Please refer to the link:  Technical Standards for Nursing for more detailed information regarding the non academic requirements for the nursing program.

GOOD PREPARATION FOR SUCCESS IN THE PROGRAM:

Biology, chemistry, and algebra courses are good background for success in nursing courses.  Participation in a High School health occupations program can also provide an excellent preparation for nursing as a career.

THE PROGRAM AT FERRIS (INCLUDING ADMISSION REQUIREMENTS):

At Ferris, the students must fulfill entrance requirements for the BSN program before beginning the clinical experiences, which are provided to small groups of students in hospitals and community settings within the area.  All students are admitted as “pre-nursing” students until they complete the requirements to qualify for the professional sequence of the nursing program.  For admission to the professional nursing sequence:  specific pre-requisite courses with must be successfully completed by the end of the Spring Semester to qualify for entry into the professional sequence.

Qualification Criteria include:

  • Cumulative Grade Point Average of 2.7 or higher
  • Completion of all science courses in no more than 2 attempts to earn a grade of “B-“ or higher
  • Math ACT score of 24 or higher or MATH 115 or 117 with a grade of “B-“ or higher
  • Completion of all required pre-requisite courses as outlined on the BSN qualification check sheet.

Graduates of a BS degree program in another field can be considered for admission to the 2nd degree acceler­ated program if they have an overall GPA of 2.7 or higher, and have completed or demonstrated proficiency in designated science and core curriculum coursework as outlined on the BSN qualification check sheet.

Admission to the Professional Sequence

Each year 32 students are admitted to the traditional program for each fall (August start) and spring (January start) semesters.  Students apply to the professional sequence between April 15 and April 30 for the fall start and/or between September 15 and September 30 for the spring start.  The Professional Sequence of the traditional BSN program is scheduled year around for 6 consecutive semesters, including summers. This allows students to complete the professional sequence (i.e. NURS courses) in two calendar years.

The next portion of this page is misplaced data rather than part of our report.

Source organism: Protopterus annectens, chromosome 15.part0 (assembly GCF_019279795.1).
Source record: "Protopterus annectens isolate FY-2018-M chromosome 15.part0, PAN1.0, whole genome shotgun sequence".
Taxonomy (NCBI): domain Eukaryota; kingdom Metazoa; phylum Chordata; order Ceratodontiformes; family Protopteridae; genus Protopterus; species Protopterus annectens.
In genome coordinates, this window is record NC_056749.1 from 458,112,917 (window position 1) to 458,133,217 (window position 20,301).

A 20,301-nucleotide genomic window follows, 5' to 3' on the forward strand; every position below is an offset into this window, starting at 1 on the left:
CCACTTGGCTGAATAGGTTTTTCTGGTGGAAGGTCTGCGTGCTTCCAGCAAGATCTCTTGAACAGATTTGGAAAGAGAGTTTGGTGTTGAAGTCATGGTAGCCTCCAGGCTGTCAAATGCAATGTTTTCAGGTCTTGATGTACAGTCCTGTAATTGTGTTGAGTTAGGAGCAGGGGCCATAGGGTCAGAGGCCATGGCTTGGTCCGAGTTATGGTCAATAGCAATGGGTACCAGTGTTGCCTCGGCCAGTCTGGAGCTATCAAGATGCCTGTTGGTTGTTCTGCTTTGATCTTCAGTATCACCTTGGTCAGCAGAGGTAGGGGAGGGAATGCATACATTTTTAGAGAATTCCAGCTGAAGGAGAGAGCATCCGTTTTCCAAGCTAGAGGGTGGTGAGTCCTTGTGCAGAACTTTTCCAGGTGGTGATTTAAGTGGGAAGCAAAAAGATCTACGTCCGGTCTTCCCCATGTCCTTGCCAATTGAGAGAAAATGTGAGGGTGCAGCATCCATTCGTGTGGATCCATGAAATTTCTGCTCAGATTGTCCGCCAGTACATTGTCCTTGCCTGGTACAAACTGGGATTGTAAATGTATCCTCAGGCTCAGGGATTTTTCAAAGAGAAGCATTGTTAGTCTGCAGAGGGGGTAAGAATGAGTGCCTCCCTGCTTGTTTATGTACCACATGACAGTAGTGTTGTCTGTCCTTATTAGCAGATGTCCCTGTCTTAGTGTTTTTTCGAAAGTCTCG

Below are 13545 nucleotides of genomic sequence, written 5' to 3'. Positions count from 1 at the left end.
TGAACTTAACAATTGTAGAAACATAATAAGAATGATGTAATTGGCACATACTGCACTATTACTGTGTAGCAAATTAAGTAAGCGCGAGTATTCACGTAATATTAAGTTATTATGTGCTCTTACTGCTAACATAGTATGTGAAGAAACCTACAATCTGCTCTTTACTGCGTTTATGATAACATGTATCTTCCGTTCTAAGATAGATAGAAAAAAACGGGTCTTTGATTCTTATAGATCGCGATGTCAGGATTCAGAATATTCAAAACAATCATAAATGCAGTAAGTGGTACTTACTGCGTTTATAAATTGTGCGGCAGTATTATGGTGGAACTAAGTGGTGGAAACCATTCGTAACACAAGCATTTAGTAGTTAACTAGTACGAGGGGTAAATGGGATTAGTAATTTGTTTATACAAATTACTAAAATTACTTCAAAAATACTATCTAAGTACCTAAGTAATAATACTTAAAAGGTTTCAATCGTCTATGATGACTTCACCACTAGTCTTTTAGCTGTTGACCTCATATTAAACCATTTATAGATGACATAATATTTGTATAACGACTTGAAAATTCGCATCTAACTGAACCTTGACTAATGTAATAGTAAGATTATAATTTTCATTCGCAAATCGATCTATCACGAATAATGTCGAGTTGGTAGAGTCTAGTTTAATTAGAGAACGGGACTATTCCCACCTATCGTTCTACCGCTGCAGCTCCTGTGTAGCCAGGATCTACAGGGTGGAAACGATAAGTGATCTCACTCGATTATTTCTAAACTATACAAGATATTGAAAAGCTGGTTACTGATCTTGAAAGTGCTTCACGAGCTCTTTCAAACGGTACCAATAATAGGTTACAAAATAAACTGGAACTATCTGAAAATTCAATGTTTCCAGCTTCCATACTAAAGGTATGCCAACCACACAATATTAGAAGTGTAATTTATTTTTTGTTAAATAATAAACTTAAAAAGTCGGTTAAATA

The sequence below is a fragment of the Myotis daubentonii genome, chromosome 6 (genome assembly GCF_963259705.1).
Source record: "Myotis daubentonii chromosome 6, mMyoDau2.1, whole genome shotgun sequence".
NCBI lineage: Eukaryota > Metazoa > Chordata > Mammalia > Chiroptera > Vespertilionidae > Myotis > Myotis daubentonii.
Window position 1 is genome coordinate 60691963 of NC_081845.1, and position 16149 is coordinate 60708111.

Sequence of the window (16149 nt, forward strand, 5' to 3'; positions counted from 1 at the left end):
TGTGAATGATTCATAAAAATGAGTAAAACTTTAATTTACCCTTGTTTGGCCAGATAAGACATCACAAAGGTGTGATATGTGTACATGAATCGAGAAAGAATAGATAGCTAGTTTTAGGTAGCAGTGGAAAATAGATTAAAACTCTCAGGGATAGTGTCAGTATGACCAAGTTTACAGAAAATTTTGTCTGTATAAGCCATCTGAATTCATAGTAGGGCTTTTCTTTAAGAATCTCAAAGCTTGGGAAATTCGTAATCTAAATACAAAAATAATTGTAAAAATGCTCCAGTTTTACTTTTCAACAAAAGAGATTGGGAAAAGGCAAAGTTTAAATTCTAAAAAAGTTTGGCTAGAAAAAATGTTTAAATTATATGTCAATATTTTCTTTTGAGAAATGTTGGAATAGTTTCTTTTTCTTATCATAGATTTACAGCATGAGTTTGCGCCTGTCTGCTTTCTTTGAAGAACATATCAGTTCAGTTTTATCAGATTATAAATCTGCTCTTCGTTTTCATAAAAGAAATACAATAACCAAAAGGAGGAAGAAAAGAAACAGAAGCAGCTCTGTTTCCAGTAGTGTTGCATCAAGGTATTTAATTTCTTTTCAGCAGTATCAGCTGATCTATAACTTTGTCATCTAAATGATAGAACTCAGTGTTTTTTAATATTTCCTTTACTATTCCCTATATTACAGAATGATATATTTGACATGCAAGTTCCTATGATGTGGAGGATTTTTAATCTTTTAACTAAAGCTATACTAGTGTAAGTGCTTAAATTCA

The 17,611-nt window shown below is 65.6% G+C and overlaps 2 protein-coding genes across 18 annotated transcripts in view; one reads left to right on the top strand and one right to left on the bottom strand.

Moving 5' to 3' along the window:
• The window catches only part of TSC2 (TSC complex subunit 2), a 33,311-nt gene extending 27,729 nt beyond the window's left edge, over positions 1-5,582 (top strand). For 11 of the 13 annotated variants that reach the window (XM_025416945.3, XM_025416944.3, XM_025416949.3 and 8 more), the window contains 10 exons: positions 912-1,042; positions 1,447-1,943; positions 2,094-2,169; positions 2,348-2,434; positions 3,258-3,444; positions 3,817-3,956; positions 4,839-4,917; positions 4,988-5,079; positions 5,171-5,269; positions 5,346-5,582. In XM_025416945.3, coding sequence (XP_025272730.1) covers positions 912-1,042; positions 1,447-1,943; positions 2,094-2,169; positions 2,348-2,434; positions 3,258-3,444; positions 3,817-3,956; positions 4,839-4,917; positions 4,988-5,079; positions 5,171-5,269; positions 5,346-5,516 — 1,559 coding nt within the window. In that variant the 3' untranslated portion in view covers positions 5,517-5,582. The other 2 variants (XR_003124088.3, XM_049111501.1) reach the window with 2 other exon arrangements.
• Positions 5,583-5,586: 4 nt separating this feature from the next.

Each year 24 students are admitted to the accelerated 2nd degree track for each summer (May start) semester. Students apply to the professional sequence for the accelerated 2nd degree track between January 15 and January 30 of each year.  The Professional Sequence is scheduled for 3 consecutive semesters, with students completing in one calendar year.

For both traditional and accelerated programs, students are admitted based upon their semester of qualification for the program, with the original date of application to the nursing major (also known as the priority date) used as a tie breaker when there are more qualified candidates than there are spaces available.  Therefore, it is essential to apply for admission at the earliest possible date.  High School students may apply at the end of their junior year.

Completion of the four year Bachelor’s degree enables the graduate to sit for the R.N. licensure exam.  Students with an Associate’s degree and RN licensure can complete Ferris’s Bachelor’s degree (BSN) on a part-time basis on-campus, at selected sites across the state, or full-time on campus.  RNs with a BSN degree can then complete Ferris’s Masters Degree in Nursing (MSN) in the areas of Nursing Education, Nursing Infor­matics, or Nursing Administration.

ACCREDITATION STATUS:

The BSN and MSN programs at Ferris State University are accredited by the Accreditation Commission for Education in Nursing (ACEN), formerly the National League of Nursing Accreditation Commission (NLNAC).

FERRIS STUDENT ORGANIZATION:

Ferris Student Nurses Association is an active group.  Students can participate even before they begin taking the clinical courses within the professional sequence of the program.

FOR ADDITIONAL INFORMATION:

The ACEN publishes a variety of nursing and nursing education materials, including a list of nursing programs and information on student financial aid.  For a complete list of NLN publications, write for a career information brochure.  Send your request to:  Communica­tions Department, Accreditation Commission for Education in Nursing, 3343 Peachtree Road NE, Atlanta, GA 30326.  Phone:  404-975-5000.  FAX:  404-975-5020.  Website:  www.acenursing.org

VISIT OUR WEBSITE AT:  www.ferris.edu/chp/nursing/


Revised July 8, 2013